Track Rescue Keeps Hooters ProCup
HARRISBURG, N.C. - With driver safety as a top priority,
United Speed Alliance Racing, partnered with Track Rescue Fire Department
, has brought an added safety assurance on race day for the last
USAR Hooters ProCup Series hired TRACK
RESCUE to be a traveling safety team in August 1999
out of concern for driver safety. Since, the department has sent
crews to most of the series races.
"We needed the consistency of a safety team", said Gene
Cox, president of USAR Hooters ProCup Series. "Some facilities
just weren't up to our standards."
USAR's standards may be higher than most. According to Tony Cox,
director of series development, the series is the only short-track
touring division with a traveling safety team.
On race day, the primary function of TRACK
two-to-three person teams is ensuring safety. They provide many
services, one of which is information.
While the staff, prepared with medical equipment, assists emergency
personnel when needed, members most often intervene with information,
said Chief Craig Clarke owner and operator of TRACK
RESCUE maintains the
medical records for all active Hooters ProCup drivers, about 117
in 2001, Tony Cox said.
Clarke, who established TRACK
RESCUE in 1982 after
realizing the need for a safety team to protect race car drivers,
said collecting the records was well worth the effort because having
the information on hand saves time. Knowing a drivers surgical history,
allergies and medical conditions helps workers tailor their treatments
to provide the best possible care.
Also, the team is ready to pass on records to hospitals if a driver
needs to be transported. Though safety team members are certified
Emergency Medical Technicians, TRACK
RESCUE requires at least
one ambulance be on track grounds during events.
"Having the records available and working with the drivers
every week makes for a certain comfort level", said Clarke,
a veteran firefighter and EMT.
"They know us and we know their ins and outs", he said.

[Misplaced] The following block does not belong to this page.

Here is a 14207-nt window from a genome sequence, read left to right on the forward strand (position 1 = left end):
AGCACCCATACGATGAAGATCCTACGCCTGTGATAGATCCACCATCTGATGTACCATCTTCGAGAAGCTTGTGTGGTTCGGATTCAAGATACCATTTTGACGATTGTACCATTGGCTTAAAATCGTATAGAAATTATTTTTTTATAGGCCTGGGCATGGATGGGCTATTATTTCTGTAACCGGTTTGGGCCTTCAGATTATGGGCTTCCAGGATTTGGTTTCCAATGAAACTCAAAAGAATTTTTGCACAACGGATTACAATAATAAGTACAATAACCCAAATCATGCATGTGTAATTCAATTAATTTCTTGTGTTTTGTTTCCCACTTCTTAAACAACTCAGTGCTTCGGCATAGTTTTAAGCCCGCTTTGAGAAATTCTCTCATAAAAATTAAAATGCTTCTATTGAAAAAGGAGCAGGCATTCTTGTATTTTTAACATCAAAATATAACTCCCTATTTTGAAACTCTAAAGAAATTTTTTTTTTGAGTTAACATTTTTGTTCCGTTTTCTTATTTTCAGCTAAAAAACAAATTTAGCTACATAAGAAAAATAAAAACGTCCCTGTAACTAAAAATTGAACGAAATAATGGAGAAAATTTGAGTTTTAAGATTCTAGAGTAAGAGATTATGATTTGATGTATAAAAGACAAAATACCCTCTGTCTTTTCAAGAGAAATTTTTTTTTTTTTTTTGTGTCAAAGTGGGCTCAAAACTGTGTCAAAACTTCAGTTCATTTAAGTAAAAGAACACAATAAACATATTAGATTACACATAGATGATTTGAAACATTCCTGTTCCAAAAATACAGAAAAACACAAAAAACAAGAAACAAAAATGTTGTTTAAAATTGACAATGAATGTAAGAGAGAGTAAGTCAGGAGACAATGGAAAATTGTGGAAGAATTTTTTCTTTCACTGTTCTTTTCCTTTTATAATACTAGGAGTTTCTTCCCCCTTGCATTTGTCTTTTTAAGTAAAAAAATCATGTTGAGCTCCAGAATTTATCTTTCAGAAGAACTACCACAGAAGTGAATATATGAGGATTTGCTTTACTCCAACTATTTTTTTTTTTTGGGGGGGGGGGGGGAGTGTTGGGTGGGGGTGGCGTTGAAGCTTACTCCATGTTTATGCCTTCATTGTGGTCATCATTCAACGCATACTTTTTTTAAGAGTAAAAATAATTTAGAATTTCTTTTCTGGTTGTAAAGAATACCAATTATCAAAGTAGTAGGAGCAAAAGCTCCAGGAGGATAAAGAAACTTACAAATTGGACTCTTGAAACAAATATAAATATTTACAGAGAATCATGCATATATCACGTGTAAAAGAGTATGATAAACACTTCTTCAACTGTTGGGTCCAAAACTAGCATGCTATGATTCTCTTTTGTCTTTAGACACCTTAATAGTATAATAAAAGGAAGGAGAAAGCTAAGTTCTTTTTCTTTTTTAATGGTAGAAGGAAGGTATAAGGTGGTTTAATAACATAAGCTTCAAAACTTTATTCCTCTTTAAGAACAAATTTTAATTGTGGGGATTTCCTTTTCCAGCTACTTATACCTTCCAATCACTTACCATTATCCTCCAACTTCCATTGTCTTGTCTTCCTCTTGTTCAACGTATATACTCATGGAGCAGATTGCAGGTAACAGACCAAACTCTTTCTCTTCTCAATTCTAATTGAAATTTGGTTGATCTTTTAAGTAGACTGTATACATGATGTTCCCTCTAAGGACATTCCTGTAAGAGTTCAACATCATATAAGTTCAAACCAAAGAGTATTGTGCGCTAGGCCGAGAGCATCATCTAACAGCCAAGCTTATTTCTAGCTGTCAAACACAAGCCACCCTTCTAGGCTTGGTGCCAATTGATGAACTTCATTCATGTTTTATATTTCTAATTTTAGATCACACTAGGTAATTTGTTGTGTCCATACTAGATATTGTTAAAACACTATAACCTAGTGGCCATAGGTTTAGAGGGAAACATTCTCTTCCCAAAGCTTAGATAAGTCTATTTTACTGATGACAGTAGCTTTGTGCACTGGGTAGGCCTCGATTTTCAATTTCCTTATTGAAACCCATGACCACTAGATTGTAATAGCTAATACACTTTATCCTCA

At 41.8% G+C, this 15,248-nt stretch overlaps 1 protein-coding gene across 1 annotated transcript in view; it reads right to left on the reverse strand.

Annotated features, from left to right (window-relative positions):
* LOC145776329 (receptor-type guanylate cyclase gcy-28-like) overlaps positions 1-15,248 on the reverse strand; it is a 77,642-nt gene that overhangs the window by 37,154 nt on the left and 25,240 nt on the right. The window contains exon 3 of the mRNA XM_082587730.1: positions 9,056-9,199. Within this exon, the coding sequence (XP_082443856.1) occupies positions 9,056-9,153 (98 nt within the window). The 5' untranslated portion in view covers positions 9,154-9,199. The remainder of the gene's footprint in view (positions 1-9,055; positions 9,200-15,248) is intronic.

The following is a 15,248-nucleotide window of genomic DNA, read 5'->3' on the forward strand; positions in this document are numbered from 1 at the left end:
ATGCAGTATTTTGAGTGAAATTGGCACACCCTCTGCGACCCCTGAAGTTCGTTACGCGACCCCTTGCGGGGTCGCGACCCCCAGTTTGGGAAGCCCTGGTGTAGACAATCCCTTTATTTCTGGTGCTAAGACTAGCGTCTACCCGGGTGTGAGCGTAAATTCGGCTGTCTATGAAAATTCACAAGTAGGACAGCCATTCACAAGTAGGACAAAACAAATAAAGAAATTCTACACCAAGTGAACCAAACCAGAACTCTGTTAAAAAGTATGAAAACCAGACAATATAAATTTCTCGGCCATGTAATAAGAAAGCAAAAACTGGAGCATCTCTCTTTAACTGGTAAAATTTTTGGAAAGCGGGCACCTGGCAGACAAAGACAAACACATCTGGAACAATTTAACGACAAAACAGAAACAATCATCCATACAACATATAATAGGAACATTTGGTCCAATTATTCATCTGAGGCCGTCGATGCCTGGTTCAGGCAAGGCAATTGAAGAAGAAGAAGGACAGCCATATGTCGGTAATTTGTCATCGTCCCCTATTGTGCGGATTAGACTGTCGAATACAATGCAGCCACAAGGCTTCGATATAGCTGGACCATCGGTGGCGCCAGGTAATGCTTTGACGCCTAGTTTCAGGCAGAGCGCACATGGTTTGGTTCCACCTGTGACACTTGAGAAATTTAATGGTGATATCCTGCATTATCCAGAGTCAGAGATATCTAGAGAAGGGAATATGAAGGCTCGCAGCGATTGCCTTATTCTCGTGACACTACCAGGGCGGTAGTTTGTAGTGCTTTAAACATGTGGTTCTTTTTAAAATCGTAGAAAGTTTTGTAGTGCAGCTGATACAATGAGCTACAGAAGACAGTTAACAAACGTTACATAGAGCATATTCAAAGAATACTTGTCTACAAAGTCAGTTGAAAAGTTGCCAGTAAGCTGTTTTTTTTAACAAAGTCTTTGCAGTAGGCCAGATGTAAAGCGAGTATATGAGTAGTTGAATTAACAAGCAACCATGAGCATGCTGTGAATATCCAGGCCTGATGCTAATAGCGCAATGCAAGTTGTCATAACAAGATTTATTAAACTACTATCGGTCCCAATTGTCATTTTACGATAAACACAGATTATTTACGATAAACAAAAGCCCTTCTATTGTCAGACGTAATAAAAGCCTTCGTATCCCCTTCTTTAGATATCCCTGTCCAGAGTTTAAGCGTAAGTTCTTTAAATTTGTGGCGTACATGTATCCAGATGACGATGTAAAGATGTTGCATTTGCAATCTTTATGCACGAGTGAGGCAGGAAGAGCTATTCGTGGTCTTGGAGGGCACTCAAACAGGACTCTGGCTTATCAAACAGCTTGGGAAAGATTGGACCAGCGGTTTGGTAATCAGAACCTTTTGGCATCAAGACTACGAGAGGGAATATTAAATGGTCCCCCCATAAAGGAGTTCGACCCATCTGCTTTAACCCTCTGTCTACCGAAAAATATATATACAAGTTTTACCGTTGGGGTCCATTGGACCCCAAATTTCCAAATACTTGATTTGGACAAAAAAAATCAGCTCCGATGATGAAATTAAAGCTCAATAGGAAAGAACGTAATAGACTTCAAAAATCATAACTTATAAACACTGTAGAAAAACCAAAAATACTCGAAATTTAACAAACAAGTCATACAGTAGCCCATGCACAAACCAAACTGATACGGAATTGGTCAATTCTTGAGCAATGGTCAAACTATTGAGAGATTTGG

Jon Kinder, driver of the #08 Mims Chevrolet, agreed. "When
they come to your window, if they have to, its a familiar face",
Kinder said. "It helps keep you calm because you know youre
in good hands. (TRACK
RESCUE) knows the measures
to take and has the right people there to get the job done."
RESCUE also provides
extrication and fire rescue services on race day. G. Cox said many
short tracks on the circuit have minimal, if any, tools to cut drivers
from wrecked cars. "Its good to have people with the right
equipment who are familiar with our car", he said. "(Track
Rescue) trains with our car and practices different emergency scenarios."
Kinder said the fact that the team members are specialists is reassuring.
"They specialize in removing people from race cars, not regular
cars", Kinder said, "and they know where to go when there
is a fire, what parts of the car."
"Fire is a number one concern", Clarke said. "Some
tracks arent very well-equipped and we supplement with what we have."
His trucks are equipped with 100-150 gallons of water, fire suppressants
as well as large chemical systems. "The services provided are
and added insurance", T. Cox said, "and something other
series may look to in the future."
"With the deaths of race car drivers making national headlines,
motorsports safety is resurfacing in the forefront of peoples minds",
Clarke said. "The (Dale) Earnhardt incident alone jolted everybody
Kinder said the realization is a long time coming. "Its a dangerous
sport and we dont want to see anyone get hurt." Though minimum
standards may be on the horizon, most short tracks do not have set
rescue crew requirements and race series officials are not committing
to funding safety teams.
G. Cox said decisions boil down to economics and cost might keep
other series from following in USARs footsteps. However, Clarke
asks, "What price can you put on someones safety", noting
his biggest frustration is dealing with people who refuse to listen.
Currently, USAR pays for TRACK
services completely out-of-pocket, which G. Cox said is well worth
the money and money well spent. "The series is working to find
sponsorship for the safety team to help supplement the cost",
T. Cox said. USAR is also working to tackle the issue of driver
safety from different fronts. Though the series leads the way in
terms of onsite safety and remains a step ahead of other series,
G. Cox said there is still more to be done. "USARs next plan
of attack is to have a physician trained in trauma on site at every
race", he said. "We're trying to make sure everythings
in place so were prepared if something were ever to happen. Gene
Cox said. Safety is our primary concern."